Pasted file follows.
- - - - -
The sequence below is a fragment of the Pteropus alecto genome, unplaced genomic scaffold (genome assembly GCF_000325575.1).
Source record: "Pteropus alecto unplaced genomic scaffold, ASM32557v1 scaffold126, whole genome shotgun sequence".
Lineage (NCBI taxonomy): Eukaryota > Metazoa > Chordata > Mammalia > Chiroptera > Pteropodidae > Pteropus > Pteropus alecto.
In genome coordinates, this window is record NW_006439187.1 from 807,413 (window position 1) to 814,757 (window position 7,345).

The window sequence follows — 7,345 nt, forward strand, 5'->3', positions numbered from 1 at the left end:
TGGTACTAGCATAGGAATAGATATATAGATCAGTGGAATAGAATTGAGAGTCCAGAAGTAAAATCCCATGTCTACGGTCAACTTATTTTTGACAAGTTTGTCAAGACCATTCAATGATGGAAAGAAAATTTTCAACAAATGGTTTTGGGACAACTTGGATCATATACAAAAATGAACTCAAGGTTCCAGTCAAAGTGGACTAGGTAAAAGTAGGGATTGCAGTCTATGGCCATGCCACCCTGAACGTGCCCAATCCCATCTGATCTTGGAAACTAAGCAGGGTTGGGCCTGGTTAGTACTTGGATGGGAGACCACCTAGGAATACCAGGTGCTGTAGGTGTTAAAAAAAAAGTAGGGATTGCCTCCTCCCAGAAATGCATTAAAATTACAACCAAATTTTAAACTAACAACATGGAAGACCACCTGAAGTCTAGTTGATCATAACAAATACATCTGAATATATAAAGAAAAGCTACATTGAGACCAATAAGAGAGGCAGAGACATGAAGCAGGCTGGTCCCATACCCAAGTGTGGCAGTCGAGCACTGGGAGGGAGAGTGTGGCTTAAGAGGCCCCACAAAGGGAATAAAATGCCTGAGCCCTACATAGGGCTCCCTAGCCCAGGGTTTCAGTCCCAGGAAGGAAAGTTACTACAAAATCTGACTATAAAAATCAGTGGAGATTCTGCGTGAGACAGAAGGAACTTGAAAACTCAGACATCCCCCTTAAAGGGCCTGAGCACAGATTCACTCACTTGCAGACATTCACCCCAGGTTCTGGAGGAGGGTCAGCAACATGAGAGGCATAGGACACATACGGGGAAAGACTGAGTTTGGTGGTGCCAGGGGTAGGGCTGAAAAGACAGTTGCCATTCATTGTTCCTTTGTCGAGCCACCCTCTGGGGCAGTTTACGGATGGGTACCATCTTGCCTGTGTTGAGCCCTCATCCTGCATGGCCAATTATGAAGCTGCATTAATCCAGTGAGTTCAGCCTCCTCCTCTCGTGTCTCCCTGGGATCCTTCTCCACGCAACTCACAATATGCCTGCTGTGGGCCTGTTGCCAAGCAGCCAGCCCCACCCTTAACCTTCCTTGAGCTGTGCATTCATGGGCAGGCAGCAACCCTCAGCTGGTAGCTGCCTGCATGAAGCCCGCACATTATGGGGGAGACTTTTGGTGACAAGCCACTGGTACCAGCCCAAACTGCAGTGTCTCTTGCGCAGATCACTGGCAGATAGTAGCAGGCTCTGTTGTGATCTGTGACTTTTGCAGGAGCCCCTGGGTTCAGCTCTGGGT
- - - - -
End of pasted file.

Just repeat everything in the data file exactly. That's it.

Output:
The sequence below is a fragment of the Pteropus alecto genome, unplaced genomic scaffold (genome assembly GCF_000325575.1).
Source record: "Pteropus alecto unplaced genomic scaffold, ASM32557v1 scaffold126, whole genome shotgun sequence".
Lineage (NCBI taxonomy): Eukaryota > Metazoa > Chordata > Mammalia > Chiroptera > Pteropodidae > Pteropus > Pteropus alecto.
In genome coordinates, this window is record NW_006439187.1 from 807,413 (window position 1) to 814,757 (window position 7,345).

The window sequence follows — 7,345 nt, forward strand, 5'->3', positions numbered from 1 at the left end:
TGGTACTAGCATAGGAATAGATATATAGATCAGTGGAATAGAATTGAGAGTCCAGAAGTAAAATCCCATGTCTACGGTCAACTTATTTTTGACAAGTTTGTCAAGACCATTCAATGATGGAAAGAAAATTTTCAACAAATGGTTTTGGGACAACTTGGATCATATACAAAAATGAACTCAAGGTTCCAGTCAAAGTGGACTAGGTAAAAGTAGGGATTGCAGTCTATGGCCATGCCACCCTGAACGTGCCCAATCCCATCTGATCTTGGAAACTAAGCAGGGTTGGGCCTGGTTAGTACTTGGATGGGAGACCACCTAGGAATACCAGGTGCTGTAGGTGTTAAAAAAAAAGTAGGGATTGCCTCCTCCCAGAAATGCATTAAAATTACAACCAAATTTTAAACTAACAACATGGAAGACCACCTGAAGTCTAGTTGATCATAACAAATACATCTGAATATATAAAGAAAAGCTACATTGAGACCAATAAGAGAGGCAGAGACATGAAGCAGGCTGGTCCCATACCCAAGTGTGGCAGTCGAGCACTGGGAGGGAGAGTGTGGCTTAAGAGGCCCCACAAAGGGAATAAAATGCCTGAGCCCTACATAGGGCTCCCTAGCCCAGGGTTTCAGTCCCAGGAAGGAAAGTTACTACAAAATCTGACTATAAAAATCAGTGGAGATTCTGCGTGAGACAGAAGGAACTTGAAAACTCAGACATCCCCCTTAAAGGGCCTGAGCACAGATTCACTCACTTGCAGACATTCACCCCAGGTTCTGGAGGAGGGTCAGCAACATGAGAGGCATAGGACACATACGGGGAAAGACTGAGTTTGGTGGTGCCAGGGGTAGGGCTGAAAAGACAGTTGCCATTCATTGTTCCTTTGTCGAGCCACCCTCTGGGGCAGTTTACGGATGGGTACCATCTTGCCTGTGTTGAGCCCTCATCCTGCATGGCCAATTATGAAGCTGCATTAATCCAGTGAGTTCAGCCTCCTCCTCTCGTGTCTCCCTGGGATCCTTCTCCACGCAACTCACAATATGCCTGCTGTGGGCCTGTTGCCAAGCAGCCAGCCCCACCCTTAACCTTCCTTGAGCTGTGCATTCATGGGCAGGCAGCAACCCTCAGCTGGTAGCTGCCTGCATGAAGCCCGCACATTATGGGGGAGACTTTTGGTGACAAGCCACTGGTACCAGCCCAAACTGCAGTGTCTCTTGCGCAGATCACTGGCAGATAGTAGCAGGCTCTGTTGTGATCTGTGACTTTTGCAGGAGCCCCTGGGTTCAGCTCTGGGT